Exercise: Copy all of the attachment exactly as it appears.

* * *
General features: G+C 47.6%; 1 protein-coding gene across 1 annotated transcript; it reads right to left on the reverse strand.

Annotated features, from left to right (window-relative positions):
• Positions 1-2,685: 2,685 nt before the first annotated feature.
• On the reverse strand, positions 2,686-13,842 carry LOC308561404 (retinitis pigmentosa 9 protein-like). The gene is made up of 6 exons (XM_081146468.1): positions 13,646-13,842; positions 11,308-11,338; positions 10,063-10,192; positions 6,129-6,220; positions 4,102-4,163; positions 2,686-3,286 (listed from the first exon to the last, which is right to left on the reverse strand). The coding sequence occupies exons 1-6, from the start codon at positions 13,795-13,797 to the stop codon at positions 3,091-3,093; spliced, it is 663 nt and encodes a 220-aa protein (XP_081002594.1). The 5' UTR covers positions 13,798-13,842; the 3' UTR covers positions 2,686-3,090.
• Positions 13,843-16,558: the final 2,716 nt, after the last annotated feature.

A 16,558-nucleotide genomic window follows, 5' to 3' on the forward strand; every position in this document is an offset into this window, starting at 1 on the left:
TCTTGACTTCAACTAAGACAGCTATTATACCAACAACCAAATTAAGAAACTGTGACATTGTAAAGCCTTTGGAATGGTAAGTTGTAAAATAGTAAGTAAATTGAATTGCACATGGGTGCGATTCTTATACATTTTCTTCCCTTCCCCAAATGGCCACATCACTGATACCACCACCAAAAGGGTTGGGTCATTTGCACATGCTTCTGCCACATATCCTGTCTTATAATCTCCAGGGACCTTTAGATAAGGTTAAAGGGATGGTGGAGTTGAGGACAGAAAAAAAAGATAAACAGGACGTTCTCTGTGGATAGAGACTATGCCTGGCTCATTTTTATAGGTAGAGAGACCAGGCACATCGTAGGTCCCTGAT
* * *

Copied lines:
General features: G+C 47.6%; 1 protein-coding gene across 1 annotated transcript; it reads right to left on the reverse strand.

Annotated features, from left to right (window-relative positions):
• Positions 1-2,685: 2,685 nt before the first annotated feature.
• On the reverse strand, positions 2,686-13,842 carry LOC308561404 (retinitis pigmentosa 9 protein-like). The gene is made up of 6 exons (XM_081146468.1): positions 13,646-13,842; positions 11,308-11,338; positions 10,063-10,192; positions 6,129-6,220; positions 4,102-4,163; positions 2,686-3,286 (listed from the first exon to the last, which is right to left on the reverse strand). The coding sequence occupies exons 1-6, from the start codon at positions 13,795-13,797 to the stop codon at positions 3,091-3,093; spliced, it is 663 nt and encodes a 220-aa protein (XP_081002594.1). The 5' UTR covers positions 13,798-13,842; the 3' UTR covers positions 2,686-3,090.
• Positions 13,843-16,558: the final 2,716 nt, after the last annotated feature.

A 16,558-nucleotide genomic window follows, 5' to 3' on the forward strand; every position in this document is an offset into this window, starting at 1 on the left:
TCTTGACTTCAACTAAGACAGCTATTATACCAACAACCAAATTAAGAAACTGTGACATTGTAAAGCCTTTGGAATGGTAAGTTGTAAAATAGTAAGTAAATTGAATTGCACATGGGTGCGATTCTTATACATTTTCTTCCCTTCCCCAAATGGCCACATCACTGATACCACCACCAAAAGGGTTGGGTCATTTGCACATGCTTCTGCCACATATCCTGTCTTATAATCTCCAGGGACCTTTAGATAAGGTTAAAGGGATGGTGGAGTTGAGGACAGAAAAAAAAGATAAACAGGACGTTCTCTGTGGATAGAGACTATGCCTGGCTCATTTTTATAGGTAGAGAGACCAGGCACATCGTAGGTCCCTGAT